It’s not surprising on the label here for Northern Lights that there’s the aurora borealis, the polar bear, the Northern star and these are things that we believe you shouldn’t have to be an MP to get to go and see firsthand. I did want to share with you that in my hotel room in Reykjavik there was a dormer window here such that all night you could see the sky if you wanted to.

We know that tourism also helps to forge links between the history and the future First Nations, Inuit and the Métis Nation.

Also it’s a renewable resource. As one elder told me, you can sell a canoe trip over and over and over.

I’d like to also point out that some of the examples of Indigenous owned businesses and economic development partnership.

This past summer I was honoured to visit TMAC’s Hope Bay Mine with the represents from the Kitikmeot Inuit Association. The mine, which poured its first gold bar almost a year ago, is part owned by KIA.

During my site visit the successes of the partnership were made clear to me.

The benefits went beyond Inuit employment and contracting, went to the culture of the mine. Throughout the site were signs reminding people they are responsible to care for the land and the wildlife. Engineers and the KIA both told me about the great care they take to protect archeological sites.

The values of the mine site reflected Inuit values and the economic benefits which flow to Inuit.

Community members need to know that innovative partnerships will keep the wealth in communities and improve the quality of life.

True partnerships work by putting partners on equal footing. They inspire communities to dream big.

Working together on the Arctic Policy Framework is exciting as we gather ideas and feedback from Northerners. We are already seeing that at the centre are the people.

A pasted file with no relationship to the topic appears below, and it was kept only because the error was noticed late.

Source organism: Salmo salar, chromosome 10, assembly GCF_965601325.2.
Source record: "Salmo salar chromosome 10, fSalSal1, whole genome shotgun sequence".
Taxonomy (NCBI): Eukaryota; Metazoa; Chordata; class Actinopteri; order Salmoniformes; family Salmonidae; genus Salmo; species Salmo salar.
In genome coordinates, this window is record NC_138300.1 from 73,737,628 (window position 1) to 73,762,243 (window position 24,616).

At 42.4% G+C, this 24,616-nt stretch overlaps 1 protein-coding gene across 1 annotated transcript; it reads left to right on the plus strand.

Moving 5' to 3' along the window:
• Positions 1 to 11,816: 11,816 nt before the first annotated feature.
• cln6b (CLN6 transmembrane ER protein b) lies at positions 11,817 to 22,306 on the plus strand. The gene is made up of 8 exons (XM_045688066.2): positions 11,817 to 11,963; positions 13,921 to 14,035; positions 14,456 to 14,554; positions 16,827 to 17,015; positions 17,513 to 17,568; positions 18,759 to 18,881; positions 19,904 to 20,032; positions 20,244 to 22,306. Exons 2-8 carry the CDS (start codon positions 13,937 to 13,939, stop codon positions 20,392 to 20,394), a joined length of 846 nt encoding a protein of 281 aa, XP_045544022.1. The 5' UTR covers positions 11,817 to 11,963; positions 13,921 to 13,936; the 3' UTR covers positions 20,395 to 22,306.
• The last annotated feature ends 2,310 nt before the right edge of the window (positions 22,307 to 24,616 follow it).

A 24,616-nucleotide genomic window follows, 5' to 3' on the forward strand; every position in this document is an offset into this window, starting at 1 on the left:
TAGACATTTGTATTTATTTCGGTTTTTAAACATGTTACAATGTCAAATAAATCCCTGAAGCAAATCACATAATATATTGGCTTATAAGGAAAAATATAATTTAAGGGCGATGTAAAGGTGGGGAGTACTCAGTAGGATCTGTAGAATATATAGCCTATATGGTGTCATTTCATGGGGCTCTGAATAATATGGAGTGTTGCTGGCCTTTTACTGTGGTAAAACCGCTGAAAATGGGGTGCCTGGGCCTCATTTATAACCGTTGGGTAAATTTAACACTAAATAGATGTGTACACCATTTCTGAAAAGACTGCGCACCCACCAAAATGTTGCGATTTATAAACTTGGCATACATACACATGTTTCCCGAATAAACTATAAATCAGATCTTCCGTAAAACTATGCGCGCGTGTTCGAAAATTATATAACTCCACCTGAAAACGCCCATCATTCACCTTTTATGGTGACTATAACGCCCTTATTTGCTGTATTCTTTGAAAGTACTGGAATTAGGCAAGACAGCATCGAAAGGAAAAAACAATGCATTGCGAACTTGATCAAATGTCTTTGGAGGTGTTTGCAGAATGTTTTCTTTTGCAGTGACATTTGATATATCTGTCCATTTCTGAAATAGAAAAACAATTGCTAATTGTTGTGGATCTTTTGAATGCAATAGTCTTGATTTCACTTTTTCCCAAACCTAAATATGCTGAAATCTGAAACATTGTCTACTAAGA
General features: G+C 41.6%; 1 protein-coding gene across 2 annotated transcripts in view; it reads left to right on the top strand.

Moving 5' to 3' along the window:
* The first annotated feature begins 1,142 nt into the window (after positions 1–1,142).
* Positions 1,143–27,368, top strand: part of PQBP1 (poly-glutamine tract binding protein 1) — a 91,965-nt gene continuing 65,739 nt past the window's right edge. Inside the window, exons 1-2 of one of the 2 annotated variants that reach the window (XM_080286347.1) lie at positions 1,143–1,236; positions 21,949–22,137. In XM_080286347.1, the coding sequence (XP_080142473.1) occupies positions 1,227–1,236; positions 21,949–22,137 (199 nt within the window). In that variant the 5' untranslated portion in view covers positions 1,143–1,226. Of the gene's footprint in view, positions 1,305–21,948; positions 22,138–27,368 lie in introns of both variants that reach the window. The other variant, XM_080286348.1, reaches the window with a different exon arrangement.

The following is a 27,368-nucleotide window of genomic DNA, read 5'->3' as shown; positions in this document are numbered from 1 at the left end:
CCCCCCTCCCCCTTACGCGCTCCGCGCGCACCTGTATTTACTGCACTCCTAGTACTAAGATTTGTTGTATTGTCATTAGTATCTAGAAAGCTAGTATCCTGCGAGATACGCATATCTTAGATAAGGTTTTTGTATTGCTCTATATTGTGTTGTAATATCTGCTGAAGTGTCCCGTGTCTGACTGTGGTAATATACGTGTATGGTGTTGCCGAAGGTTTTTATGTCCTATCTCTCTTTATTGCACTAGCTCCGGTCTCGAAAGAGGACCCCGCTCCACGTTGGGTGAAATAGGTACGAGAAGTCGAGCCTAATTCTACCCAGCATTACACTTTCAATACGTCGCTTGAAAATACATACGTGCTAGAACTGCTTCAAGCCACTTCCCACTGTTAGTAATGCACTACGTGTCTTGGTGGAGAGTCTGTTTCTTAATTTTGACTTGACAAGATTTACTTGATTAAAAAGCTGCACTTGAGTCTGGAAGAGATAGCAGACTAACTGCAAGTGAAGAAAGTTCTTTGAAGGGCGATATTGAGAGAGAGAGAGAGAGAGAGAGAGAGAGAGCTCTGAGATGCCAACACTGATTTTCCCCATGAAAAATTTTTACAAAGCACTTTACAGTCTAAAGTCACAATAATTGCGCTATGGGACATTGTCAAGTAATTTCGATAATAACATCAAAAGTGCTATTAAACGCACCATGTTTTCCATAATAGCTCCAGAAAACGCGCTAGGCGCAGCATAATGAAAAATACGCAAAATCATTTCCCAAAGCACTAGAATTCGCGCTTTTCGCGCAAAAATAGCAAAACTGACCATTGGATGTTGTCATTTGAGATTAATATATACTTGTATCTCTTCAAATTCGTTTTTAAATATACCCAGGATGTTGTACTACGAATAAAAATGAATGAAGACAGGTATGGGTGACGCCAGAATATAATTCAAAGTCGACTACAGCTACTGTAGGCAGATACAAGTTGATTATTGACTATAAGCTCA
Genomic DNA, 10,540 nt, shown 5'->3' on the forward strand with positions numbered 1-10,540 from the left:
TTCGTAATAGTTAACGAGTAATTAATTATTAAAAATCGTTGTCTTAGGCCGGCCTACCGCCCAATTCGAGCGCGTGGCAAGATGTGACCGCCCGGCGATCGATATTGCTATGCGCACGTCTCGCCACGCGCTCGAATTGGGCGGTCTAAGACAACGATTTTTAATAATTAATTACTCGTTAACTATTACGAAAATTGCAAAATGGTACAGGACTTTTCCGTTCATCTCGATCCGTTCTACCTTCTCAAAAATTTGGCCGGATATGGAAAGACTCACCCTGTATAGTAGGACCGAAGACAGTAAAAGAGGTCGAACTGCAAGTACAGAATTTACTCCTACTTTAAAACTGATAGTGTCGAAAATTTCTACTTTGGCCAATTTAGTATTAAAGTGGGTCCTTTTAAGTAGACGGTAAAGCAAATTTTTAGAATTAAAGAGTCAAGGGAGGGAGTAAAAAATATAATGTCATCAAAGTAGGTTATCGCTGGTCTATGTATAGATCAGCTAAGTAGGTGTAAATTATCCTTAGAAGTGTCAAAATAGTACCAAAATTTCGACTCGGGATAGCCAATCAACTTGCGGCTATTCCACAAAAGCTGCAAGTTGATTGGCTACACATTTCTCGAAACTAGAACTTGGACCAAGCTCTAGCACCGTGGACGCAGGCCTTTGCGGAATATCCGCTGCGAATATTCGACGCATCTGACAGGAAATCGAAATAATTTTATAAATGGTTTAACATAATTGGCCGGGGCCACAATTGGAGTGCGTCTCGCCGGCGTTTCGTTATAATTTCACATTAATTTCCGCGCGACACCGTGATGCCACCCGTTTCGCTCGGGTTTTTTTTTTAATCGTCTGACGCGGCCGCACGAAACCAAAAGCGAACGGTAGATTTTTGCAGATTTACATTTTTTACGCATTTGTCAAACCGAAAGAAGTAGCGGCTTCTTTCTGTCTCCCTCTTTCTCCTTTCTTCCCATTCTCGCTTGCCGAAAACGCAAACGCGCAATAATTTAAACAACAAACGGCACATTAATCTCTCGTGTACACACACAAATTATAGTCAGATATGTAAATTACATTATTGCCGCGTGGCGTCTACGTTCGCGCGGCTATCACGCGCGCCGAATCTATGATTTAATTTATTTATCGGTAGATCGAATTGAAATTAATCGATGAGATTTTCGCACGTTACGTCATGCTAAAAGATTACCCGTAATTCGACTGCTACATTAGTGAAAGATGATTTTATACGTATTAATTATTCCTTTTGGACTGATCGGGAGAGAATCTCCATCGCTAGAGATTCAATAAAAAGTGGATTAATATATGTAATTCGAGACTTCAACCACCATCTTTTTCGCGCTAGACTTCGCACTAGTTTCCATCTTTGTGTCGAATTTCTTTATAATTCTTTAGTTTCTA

The Northern Lights conference offers this wealth of opportunity to learn about Canada’s Arctic from the people who live there.

Northerners come South to educate us and teach us.

They invite all Canadians to come and visit, to truly experience the North and to listen and learn. Northern Lights is an invaluable forum for Canadians from above and below the 60th parallel to discuss together how to meet the significant challenges in the North.

We Southerners need to listen carefully over the next few days.

We need to keep our minds open and learn. It really is exciting.

We need to have Canadians plan their visits coast to coast to coast. Together we can ensure that the North shares fully in Canada’s prosperity.

Let us all work together to ensure that the North shares fully in Canada’s prosperity.

Northern Lights is important. The Northern Lights are in our hearts and in our minds and as you know a part of the identity of Canadians. It is the true North strong and free.

Thank you all, merci beaucoup, Qujjanamiik, Matna, Quanaq.

NT5